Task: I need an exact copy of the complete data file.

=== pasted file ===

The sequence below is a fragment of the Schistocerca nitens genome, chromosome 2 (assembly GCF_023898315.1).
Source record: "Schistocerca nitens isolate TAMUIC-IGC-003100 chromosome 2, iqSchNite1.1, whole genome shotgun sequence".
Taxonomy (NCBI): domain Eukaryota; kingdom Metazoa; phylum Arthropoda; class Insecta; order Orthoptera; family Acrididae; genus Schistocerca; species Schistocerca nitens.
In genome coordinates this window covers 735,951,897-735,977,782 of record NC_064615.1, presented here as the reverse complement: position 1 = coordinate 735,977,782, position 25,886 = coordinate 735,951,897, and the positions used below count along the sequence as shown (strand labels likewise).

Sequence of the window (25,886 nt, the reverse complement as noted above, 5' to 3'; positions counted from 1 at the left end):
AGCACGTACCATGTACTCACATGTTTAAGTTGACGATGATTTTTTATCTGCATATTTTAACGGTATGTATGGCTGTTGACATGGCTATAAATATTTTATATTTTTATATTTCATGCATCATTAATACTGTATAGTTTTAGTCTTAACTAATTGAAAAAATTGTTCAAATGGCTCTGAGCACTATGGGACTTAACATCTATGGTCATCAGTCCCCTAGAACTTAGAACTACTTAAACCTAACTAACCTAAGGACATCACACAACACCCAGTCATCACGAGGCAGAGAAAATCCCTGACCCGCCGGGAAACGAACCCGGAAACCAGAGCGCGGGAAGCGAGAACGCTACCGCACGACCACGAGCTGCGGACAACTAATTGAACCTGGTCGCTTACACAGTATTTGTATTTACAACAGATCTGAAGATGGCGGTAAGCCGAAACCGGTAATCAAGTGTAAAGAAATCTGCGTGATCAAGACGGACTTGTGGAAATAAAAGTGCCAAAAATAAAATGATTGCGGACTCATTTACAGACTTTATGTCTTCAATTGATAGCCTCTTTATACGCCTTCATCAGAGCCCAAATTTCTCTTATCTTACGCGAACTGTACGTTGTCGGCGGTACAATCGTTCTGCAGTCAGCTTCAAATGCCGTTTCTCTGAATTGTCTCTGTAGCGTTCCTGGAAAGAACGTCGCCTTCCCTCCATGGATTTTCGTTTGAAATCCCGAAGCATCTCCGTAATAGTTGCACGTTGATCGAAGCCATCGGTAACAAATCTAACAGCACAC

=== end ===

The sequence below is a fragment of the Schistocerca nitens genome, chromosome 2 (assembly GCF_023898315.1).
Source record: "Schistocerca nitens isolate TAMUIC-IGC-003100 chromosome 2, iqSchNite1.1, whole genome shotgun sequence".
Taxonomy (NCBI): domain Eukaryota; kingdom Metazoa; phylum Arthropoda; class Insecta; order Orthoptera; family Acrididae; genus Schistocerca; species Schistocerca nitens.
In genome coordinates this window covers 735,951,897-735,977,782 of record NC_064615.1, presented here as the reverse complement: position 1 = coordinate 735,977,782, position 25,886 = coordinate 735,951,897, and the positions used below count along the sequence as shown (strand labels likewise).

Sequence of the window (25,886 nt, the reverse complement as noted above, 5' to 3'; positions counted from 1 at the left end):
AGCACGTACCATGTACTCACATGTTTAAGTTGACGATGATTTTTTATCTGCATATTTTAACGGTATGTATGGCTGTTGACATGGCTATAAATATTTTATATTTTTATATTTCATGCATCATTAATACTGTATAGTTTTAGTCTTAACTAATTGAAAAAATTGTTCAAATGGCTCTGAGCACTATGGGACTTAACATCTATGGTCATCAGTCCCCTAGAACTTAGAACTACTTAAACCTAACTAACCTAAGGACATCACACAACACCCAGTCATCACGAGGCAGAGAAAATCCCTGACCCGCCGGGAAACGAACCCGGAAACCAGAGCGCGGGAAGCGAGAACGCTACCGCACGACCACGAGCTGCGGACAACTAATTGAACCTGGTCGCTTACACAGTATTTGTATTTACAACAGATCTGAAGATGGCGGTAAGCCGAAACCGGTAATCAAGTGTAAAGAAATCTGCGTGATCAAGACGGACTTGTGGAAATAAAAGTGCCAAAAATAAAATGATTGCGGACTCATTTACAGACTTTATGTCTTCAATTGATAGCCTCTTTATACGCCTTCATCAGAGCCCAAATTTCTCTTATCTTACGCGAACTGTACGTTGTCGGCGGTACAATCGTTCTGCAGTCAGCTTCAAATGCCGTTTCTCTGAATTGTCTCTGTAGCGTTCCTGGAAAGAACGTCGCCTTCCCTCCATGGATTTTCGTTTGAAATCCCGAAGCATCTCCGTAATAGTTGCACGTTGATCGAAGCCATCGGTAACAAATCTAACAGCACAC